By Howard Goldstein, Sandler Home Office
When asked, “How’s business?” most salespeople respond with “Great!” “Terrific!” “OK, I guess,” “Not so good,” or “Good, all things considered.” Most of these replies translate to, “I don’t know.”
Selling is a numbers game. Before you can answer the above question, you must first know your numbers. Then you can come back with: “I’m doing just fine. This week I made 22 calls, spoke to nine decision makers, booked four appointments and made two sales, resulting in a $1,700 commission.”
As salespeople, most of us neglect one of our most important sales activities: keeping track of our personal statistics. And, by not doing so, we all do ourselves a big disservice. For only by tracking your numbers can you monitor your selling behaviors. Then, you won’t need a sales manager to tell you how you’re doing. Furthermore, you’ll know how to predict your own success.
As a sales professional, you know how important it is to sell every day. You also know prospecting is the vehicle which enables you to be selling every day and thus is the key to your success. But, what is prospecting and how does it fit in your numbers game? Prospecting is calling on people who may or may not need your product or service. In this broad category of suspects, some people won’t talk to you. Of those who will, some won’t need your product or service. Of those who do, only some will take the time to discuss their needs with you. Of this smaller group, some will drop out as you move them through the qualifying process. Some will not have the money or be willing to invest it with you. Others won’t be able to make a decision. Those who remain, however, are your real prospects.
Keeping track of your numbers will allow you to monitor your behavior and identify those areas where you need work. The process starts when you pick up the phone or walk into someone’s office to make a prospecting call. We will call this activity attempts. Each time you actually talk to someone will count as a contact; voice mail, no answer, and locked doors don’t count.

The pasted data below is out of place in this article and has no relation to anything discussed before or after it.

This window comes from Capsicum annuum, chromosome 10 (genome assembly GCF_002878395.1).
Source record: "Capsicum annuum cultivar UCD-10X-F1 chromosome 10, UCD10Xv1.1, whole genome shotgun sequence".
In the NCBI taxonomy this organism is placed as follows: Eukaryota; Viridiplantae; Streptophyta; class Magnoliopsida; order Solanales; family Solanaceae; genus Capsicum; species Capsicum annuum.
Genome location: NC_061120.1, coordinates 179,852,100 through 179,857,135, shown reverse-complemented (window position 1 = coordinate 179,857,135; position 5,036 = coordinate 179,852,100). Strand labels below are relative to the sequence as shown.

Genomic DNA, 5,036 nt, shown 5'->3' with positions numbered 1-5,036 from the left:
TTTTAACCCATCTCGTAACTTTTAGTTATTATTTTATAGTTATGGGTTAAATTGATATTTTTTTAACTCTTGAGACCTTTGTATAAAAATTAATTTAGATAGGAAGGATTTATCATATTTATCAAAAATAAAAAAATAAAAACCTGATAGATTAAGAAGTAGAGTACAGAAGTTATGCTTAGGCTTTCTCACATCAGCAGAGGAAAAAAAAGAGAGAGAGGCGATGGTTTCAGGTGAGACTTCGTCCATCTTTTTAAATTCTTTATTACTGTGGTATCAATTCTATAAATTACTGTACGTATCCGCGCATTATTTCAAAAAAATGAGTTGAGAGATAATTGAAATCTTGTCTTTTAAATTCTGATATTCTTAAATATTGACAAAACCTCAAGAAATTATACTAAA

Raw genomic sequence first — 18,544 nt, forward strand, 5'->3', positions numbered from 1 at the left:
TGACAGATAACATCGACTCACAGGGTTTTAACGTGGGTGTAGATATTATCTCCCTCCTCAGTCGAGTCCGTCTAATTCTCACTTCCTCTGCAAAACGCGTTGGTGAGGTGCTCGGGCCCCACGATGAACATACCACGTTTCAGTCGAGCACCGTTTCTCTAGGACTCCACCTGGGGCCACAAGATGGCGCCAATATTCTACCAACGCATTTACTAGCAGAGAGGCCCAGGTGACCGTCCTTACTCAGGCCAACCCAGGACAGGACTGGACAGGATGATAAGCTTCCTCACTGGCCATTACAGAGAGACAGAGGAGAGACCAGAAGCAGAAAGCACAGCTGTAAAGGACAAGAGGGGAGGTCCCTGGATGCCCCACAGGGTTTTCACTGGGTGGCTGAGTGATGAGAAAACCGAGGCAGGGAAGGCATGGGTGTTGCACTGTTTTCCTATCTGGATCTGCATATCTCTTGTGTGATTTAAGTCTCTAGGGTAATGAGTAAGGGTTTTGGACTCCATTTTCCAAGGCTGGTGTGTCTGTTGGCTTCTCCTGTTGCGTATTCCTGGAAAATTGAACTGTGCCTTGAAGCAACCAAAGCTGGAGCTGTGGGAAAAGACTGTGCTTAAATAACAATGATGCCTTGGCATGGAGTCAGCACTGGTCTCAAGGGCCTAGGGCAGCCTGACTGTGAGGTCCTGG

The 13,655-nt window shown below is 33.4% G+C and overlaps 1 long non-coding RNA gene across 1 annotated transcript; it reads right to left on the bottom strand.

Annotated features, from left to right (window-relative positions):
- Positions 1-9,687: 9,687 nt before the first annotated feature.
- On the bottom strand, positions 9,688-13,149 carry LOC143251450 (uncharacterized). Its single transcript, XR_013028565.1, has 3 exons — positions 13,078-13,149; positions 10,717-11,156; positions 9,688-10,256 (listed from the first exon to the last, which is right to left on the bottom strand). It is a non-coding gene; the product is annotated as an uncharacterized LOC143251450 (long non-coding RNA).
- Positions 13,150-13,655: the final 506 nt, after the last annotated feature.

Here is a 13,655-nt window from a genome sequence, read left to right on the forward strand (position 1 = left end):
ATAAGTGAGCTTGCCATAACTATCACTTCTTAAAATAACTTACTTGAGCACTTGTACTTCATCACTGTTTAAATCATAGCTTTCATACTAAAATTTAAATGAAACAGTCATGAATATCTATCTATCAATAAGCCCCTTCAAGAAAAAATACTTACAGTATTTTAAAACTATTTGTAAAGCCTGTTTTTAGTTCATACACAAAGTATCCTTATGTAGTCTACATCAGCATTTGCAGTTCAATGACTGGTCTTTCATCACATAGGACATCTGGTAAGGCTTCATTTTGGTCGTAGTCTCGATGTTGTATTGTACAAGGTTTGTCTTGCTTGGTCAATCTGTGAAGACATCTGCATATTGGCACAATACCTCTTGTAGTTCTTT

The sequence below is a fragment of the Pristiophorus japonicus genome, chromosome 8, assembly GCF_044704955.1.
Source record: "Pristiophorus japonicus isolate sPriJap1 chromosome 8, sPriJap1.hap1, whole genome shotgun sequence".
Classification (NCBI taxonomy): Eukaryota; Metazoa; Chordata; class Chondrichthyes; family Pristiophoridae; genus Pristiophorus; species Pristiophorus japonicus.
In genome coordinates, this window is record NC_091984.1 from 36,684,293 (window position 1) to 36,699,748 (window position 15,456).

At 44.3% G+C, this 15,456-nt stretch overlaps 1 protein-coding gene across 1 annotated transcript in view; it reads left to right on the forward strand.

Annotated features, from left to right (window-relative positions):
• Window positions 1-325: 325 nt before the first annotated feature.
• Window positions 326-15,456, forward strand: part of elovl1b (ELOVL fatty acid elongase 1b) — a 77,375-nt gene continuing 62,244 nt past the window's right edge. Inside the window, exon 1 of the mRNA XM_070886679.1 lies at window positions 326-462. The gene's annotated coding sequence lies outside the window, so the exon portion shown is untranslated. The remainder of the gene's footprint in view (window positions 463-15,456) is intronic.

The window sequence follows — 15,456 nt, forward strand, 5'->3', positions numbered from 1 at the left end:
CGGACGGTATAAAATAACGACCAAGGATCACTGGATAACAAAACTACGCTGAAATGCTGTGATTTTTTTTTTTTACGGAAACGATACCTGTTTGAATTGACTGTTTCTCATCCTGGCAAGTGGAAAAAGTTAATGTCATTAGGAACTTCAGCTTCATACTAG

More times than not, the person with whom you speak will be a receptionist, secretary or other gate-keeper who will try to keep you from speaking to the decision maker—your real target. Each time you get past the gate-keeper and speak to a decision maker will count as a conversation. Some of those conversations will result in appointments. To differentiate between appointments booked and appointments kept – someone always cancels or reschedules – we will label the latter face-to-face opportunities. Of these opportunities, some will result in sales. For most people, the sale doesn’t take place on the first call, so you may want to keep track of the number of visits required to close the sale.
The resulting numbers from one day of prospecting might look like this: 30 attempts – you dialed the phone and/or walked in 30 times; 23 contacts – you spoke to 23 people; 15 conversations – you spoke with 15 decision makers; 5 appointments – you got an appointment with five decision makers; 4 face-to-faces – of your five decision makers, four kept their appointment; 2 sales – two of the decision makers bought. At $600 average commission per sales, you earned total revenue of $1,200 from your day’s prospecting activities, or $40 per attempt, even though you didn’t get through each time.
Let’s look at your numbers in reverse. In order to make two sales, you had to get face-to-face with four people. To do so, you had to schedule five appointments from the group of 15 with whom you had conversations. In order to talk to these 15 people, you had to dial the phone and/or walk into an office 30 times. You had to deal with no answers, hang-ups, answering machines and rude secretaries. However, as part of this process, every attempt, every call, every hang-up, every turn-down, every “I’m not interested,” every “Look, I’m busy, call me some other time,” every “Leave your number, I’ll call you back,” is worth money to you!
Once you understand the numbers – your formula for success – you can use them to your advantage. Let’s suppose you want to increase your income by $3,000 over the next quarter. With an average commission of $600 per sale, you need five additional sales. The numbers indicate you need to schedule 13 additional appointments during the next 13 weeks. The numbers also indicate you need to make 75 additional attempts. If you prospect each week, then you need to make six additional attempts during each of the 13 weeks. Only six additional attempts – certainly a manageable task.
By monitoring your “numbers” on an ongoing basis, you will know how you are doing. Additionally, you can identify which of your selling activities need improvement and be able to accurately predict the impact of that improvement.
Reprinted from The President’s Club Report, ©1995 Sandler Systems, Inc. All rights reserved.